Last year I intended (post-MA) to take part in Nanowrimo and start my next WIP but in the summer my dad became ill. The daily pressure to write became an unnecessary burden, until I came across Nancy Stohlman’s FlashNano daily writing prompts. I ploughed my way through and found I had 28 new short stories completed and two left to do. This September I lost my father-in-law (in a bizarre coincidence on the very same day as my father the year before) so once again Nanowrimo didn’t suit my circumstances, plus I was already 15k into my old lady story so didn’t need the push. Yet I like a writing challenge so once again I turned to Nancy’s FlashNano prompts. Anything that gets the ink flowing daily works for me. Sometimes with my busy schedule people call me a machine and ask how I fit everything in. My motto is to fill those little gaps in your day with an achievable task rather than thinking there isn’t time to do ‘that’ and browsing my socials. I am a few days behind this year but won’t stress about that either. And neither will I go back an edit any of these short pieces (unless I need them again). The most fun challenge so far has been starting a story with every sentence beginning with the same word. I sat up in bed trying to decide the best word to start with and all I could think of was going to sleep and doing it tomorrow. So that was where I started.

Tomorrow holds so much promise until I close my eyes to go to sleep. Tomorrow then becomes a day full of possible mistakes, improbable scenarios and terrifying possibilities. Tomorrow will arrive whether I close my eyes or not, whether I sleep, or toss and turn, or get up and watch TV. Tomorrow will no doubt be better if I catch a few hours than if I don’t. Tomorrow I get married. Tomorrow I vow to dedicate my life to a man I have never been alone with. Tomorrow brings me a husband chosen, taking my biodata into account, but without my input. Tomorrow I start my new life, yet I don’t think I am ready for tomorrow to begin.

Twenty minutes of creativity a day is a salve to my busy life and if I get something worth editing out of it – winner winner chicken dinner. On a side note, another thing I do to maximise my efforts is to twist the prompt to build a piece to complement my work in progress. I feature the settings or characters I am already working with. You never know if you might gain a scene or chapter that way. Efficiency for me is key.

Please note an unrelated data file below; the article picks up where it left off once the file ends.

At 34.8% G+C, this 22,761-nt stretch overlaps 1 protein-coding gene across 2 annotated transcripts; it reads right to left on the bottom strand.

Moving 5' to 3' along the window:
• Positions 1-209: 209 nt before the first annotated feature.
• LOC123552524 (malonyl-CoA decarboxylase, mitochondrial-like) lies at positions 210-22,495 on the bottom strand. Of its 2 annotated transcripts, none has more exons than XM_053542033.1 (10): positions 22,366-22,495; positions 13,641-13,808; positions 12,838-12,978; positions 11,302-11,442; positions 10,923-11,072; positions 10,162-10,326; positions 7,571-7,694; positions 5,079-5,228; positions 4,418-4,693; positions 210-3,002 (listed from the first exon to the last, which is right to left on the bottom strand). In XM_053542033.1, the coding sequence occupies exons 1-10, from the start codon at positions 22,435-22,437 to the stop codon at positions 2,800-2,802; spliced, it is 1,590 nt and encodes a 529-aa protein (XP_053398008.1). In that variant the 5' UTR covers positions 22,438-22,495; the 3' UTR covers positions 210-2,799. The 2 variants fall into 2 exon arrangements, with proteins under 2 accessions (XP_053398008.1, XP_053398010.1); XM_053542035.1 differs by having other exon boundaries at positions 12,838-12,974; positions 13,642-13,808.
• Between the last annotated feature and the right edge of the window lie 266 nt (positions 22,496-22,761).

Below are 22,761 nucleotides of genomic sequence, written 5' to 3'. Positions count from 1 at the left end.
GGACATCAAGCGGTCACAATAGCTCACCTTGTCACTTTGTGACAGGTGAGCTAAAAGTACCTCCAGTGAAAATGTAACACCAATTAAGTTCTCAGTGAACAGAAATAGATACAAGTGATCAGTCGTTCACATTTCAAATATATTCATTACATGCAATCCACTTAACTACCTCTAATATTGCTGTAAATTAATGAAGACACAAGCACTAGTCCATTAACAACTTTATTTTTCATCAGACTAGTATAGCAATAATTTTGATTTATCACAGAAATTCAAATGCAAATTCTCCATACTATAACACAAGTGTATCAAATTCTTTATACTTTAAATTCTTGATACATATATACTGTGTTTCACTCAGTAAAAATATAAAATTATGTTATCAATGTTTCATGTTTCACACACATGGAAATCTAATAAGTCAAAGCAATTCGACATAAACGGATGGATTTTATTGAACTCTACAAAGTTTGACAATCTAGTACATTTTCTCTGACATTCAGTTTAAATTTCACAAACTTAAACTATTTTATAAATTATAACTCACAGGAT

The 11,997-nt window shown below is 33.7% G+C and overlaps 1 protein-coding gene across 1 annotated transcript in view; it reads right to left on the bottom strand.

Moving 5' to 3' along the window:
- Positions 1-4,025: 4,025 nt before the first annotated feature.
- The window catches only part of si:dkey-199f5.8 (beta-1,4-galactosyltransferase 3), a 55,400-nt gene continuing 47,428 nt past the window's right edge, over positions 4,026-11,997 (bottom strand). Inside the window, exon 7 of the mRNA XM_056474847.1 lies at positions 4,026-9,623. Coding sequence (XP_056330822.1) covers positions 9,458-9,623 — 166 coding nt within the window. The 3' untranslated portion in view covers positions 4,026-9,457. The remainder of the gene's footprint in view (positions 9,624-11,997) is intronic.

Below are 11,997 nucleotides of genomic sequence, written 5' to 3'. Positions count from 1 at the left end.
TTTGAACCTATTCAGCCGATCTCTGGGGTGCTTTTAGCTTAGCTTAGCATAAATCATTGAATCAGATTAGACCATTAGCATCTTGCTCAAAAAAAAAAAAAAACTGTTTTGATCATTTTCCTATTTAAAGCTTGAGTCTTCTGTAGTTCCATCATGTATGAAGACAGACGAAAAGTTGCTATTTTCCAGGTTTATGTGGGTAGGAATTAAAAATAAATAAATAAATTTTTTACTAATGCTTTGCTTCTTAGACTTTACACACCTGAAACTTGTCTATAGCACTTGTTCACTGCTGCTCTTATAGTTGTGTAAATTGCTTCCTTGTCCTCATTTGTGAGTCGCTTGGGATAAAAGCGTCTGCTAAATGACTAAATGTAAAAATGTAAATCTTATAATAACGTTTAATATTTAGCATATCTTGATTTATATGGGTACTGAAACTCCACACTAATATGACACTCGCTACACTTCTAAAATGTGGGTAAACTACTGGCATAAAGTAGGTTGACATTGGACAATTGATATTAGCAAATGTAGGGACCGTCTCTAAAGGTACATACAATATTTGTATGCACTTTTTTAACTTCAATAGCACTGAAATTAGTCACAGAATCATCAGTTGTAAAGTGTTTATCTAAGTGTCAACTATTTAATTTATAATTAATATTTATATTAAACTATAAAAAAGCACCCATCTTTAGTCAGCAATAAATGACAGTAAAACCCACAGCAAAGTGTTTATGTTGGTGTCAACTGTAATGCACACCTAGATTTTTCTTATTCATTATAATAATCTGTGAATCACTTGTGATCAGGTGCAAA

Any teachers out there…great writing prompts that I use in both the KS2 and KS3 classroom (with built in questions for inspiring ideas) can be found at

If anyone fancies finishing off FlashNano you can subscribe to Nancy’s prompts at It’s not too late, as my pilates teacher says, ‘ten minutes is always better than nothing’.


P.S. Looking forward to a book launch tomorrow evening – Periwinkle Perspective Book #3 @PaulEccentric

One response to “Daily Writing Practice”

  1. Big yes to Mrs Crimbles macaroons- I like your snacking style.

    I read a lot of fiction last year (as a resolution, it did not continue into 2022!) and the only books I enjoyed bar one were the ones about sons- they were all heartbreaking obviously but were the only books I actually kept and I don’t keep stuff.
    So based on your elevator pitch I’ll be your first pre-order once that book deal comes through!
    Love the idea of the daily writing prompt -sounds like a fun challenge 🙂

    Liked by 1 person